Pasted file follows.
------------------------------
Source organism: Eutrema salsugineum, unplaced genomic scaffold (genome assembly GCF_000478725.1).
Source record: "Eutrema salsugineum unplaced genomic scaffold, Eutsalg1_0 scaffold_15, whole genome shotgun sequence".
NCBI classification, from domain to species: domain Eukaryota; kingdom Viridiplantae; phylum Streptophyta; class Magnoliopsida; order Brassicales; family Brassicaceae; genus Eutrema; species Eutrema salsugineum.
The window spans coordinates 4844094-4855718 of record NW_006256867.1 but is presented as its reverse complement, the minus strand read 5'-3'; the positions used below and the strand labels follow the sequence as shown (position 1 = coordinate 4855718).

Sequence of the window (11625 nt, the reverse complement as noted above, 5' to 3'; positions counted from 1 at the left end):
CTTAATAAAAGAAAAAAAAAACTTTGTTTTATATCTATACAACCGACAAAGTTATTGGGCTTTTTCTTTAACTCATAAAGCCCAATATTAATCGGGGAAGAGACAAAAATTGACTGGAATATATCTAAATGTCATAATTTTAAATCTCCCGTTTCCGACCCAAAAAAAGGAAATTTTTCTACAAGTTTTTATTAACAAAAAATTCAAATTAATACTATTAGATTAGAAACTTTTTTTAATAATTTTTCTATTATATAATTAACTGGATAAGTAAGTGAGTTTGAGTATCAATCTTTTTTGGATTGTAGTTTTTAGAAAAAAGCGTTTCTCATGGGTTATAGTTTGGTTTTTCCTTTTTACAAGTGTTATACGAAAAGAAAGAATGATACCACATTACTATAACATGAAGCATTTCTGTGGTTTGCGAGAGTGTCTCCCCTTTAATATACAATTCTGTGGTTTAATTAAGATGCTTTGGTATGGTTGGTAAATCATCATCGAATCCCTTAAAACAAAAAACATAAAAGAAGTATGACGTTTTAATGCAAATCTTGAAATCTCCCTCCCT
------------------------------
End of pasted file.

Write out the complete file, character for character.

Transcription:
Source organism: Eutrema salsugineum, unplaced genomic scaffold (genome assembly GCF_000478725.1).
Source record: "Eutrema salsugineum unplaced genomic scaffold, Eutsalg1_0 scaffold_15, whole genome shotgun sequence".
NCBI classification, from domain to species: domain Eukaryota; kingdom Viridiplantae; phylum Streptophyta; class Magnoliopsida; order Brassicales; family Brassicaceae; genus Eutrema; species Eutrema salsugineum.
The window spans coordinates 4844094-4855718 of record NW_006256867.1 but is presented as its reverse complement, the minus strand read 5'-3'; the positions used below and the strand labels follow the sequence as shown (position 1 = coordinate 4855718).

Sequence of the window (11625 nt, the reverse complement as noted above, 5' to 3'; positions counted from 1 at the left end):
CTTAATAAAAGAAAAAAAAAACTTTGTTTTATATCTATACAACCGACAAAGTTATTGGGCTTTTTCTTTAACTCATAAAGCCCAATATTAATCGGGGAAGAGACAAAAATTGACTGGAATATATCTAAATGTCATAATTTTAAATCTCCCGTTTCCGACCCAAAAAAAGGAAATTTTTCTACAAGTTTTTATTAACAAAAAATTCAAATTAATACTATTAGATTAGAAACTTTTTTTAATAATTTTTCTATTATATAATTAACTGGATAAGTAAGTGAGTTTGAGTATCAATCTTTTTTGGATTGTAGTTTTTAGAAAAAAGCGTTTCTCATGGGTTATAGTTTGGTTTTTCCTTTTTACAAGTGTTATACGAAAAGAAAGAATGATACCACATTACTATAACATGAAGCATTTCTGTGGTTTGCGAGAGTGTCTCCCCTTTAATATACAATTCTGTGGTTTAATTAAGATGCTTTGGTATGGTTGGTAAATCATCATCGAATCCCTTAAAACAAAAAACATAAAAGAAGTATGACGTTTTAATGCAAATCTTGAAATCTCCCTCCCT